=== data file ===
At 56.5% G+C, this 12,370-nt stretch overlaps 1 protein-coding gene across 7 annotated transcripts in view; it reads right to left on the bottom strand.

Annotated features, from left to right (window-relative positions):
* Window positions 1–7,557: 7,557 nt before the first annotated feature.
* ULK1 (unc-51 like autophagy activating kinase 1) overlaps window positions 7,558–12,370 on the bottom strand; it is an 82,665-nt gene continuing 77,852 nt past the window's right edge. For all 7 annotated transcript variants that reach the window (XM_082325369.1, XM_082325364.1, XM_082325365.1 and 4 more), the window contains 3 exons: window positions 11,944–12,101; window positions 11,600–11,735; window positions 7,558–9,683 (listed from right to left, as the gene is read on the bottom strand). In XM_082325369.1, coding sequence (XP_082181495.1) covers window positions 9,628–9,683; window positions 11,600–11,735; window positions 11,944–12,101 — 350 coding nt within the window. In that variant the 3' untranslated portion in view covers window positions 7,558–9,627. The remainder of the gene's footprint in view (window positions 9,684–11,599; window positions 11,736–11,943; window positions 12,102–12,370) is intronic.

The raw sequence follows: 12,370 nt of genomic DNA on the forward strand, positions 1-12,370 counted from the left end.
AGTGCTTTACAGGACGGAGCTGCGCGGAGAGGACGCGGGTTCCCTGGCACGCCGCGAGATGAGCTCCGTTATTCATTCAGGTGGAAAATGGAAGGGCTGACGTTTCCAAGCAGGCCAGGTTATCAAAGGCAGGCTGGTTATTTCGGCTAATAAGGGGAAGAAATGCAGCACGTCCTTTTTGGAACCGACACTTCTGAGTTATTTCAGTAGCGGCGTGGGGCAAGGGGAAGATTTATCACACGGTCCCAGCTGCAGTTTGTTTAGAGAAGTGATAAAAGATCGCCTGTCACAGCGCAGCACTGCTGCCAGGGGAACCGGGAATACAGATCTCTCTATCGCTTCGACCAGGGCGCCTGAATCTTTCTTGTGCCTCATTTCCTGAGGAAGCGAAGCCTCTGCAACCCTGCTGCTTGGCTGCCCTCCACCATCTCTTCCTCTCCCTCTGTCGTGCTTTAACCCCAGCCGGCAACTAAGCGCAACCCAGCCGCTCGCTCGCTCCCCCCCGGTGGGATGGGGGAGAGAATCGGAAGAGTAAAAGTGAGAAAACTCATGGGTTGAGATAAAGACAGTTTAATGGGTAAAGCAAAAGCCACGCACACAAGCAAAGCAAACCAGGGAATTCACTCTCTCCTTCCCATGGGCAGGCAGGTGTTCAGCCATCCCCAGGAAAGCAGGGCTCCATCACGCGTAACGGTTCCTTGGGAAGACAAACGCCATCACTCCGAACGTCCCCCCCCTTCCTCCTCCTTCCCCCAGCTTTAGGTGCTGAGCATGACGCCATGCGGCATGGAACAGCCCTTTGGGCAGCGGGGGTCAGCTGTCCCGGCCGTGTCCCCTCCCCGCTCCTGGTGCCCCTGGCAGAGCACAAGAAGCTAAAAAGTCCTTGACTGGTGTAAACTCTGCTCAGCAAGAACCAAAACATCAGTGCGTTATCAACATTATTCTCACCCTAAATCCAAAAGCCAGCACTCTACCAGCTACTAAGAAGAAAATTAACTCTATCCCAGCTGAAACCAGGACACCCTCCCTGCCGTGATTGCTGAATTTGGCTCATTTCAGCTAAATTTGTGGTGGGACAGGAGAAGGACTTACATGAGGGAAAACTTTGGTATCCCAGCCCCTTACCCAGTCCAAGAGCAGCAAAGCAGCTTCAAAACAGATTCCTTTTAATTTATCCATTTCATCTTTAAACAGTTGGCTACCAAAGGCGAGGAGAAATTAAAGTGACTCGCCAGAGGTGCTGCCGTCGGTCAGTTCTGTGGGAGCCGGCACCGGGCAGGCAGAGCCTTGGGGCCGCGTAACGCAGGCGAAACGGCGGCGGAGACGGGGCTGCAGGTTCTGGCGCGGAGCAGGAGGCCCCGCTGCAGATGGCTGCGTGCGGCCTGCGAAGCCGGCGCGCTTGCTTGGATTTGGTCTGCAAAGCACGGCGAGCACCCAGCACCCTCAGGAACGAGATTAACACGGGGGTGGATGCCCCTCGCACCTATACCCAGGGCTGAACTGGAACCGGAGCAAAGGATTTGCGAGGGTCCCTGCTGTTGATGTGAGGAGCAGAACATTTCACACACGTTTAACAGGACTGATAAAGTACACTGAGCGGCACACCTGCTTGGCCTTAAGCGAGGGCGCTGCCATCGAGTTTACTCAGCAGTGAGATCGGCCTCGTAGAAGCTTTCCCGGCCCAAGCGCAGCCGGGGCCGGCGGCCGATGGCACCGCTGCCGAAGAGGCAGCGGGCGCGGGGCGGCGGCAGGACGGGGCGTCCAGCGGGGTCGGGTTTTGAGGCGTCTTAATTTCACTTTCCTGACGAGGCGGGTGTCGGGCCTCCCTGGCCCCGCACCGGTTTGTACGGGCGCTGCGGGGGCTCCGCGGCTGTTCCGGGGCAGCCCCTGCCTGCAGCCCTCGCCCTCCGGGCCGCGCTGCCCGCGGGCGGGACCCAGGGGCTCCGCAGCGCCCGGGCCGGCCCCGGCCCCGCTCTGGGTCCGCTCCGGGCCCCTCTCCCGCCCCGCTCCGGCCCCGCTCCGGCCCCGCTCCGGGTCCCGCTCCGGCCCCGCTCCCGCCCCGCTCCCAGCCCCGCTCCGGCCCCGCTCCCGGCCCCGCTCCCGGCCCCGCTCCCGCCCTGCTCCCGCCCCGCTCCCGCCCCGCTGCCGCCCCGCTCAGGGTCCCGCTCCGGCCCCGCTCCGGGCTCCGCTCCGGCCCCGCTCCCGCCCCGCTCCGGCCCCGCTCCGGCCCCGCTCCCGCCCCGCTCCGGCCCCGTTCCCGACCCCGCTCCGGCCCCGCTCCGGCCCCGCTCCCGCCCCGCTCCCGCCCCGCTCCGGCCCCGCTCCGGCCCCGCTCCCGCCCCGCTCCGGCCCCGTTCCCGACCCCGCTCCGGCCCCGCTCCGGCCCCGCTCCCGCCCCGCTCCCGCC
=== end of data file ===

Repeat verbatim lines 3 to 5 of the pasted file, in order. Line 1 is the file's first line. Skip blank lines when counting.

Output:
* Window positions 1–7,557: 7,557 nt before the first annotated feature.
* ULK1 (unc-51 like autophagy activating kinase 1) overlaps window positions 7,558–12,370 on the bottom strand; it is an 82,665-nt gene continuing 77,852 nt past the window's right edge. For all 7 annotated transcript variants that reach the window (XM_082325369.1, XM_082325364.1, XM_082325365.1 and 4 more), the window contains 3 exons: window positions 11,944–12,101; window positions 11,600–11,735; window positions 7,558–9,683 (listed from right to left, as the gene is read on the bottom strand). In XM_082325369.1, coding sequence (XP_082181495.1) covers window positions 9,628–9,683; window positions 11,600–11,735; window positions 11,944–12,101 — 350 coding nt within the window. In that variant the 3' untranslated portion in view covers window positions 7,558–9,627. The remainder of the gene's footprint in view (window positions 9,684–11,599; window positions 11,736–11,943; window positions 12,102–12,370) is intronic.

The raw sequence follows: 12,370 nt of genomic DNA on the forward strand, positions 1-12,370 counted from the left end.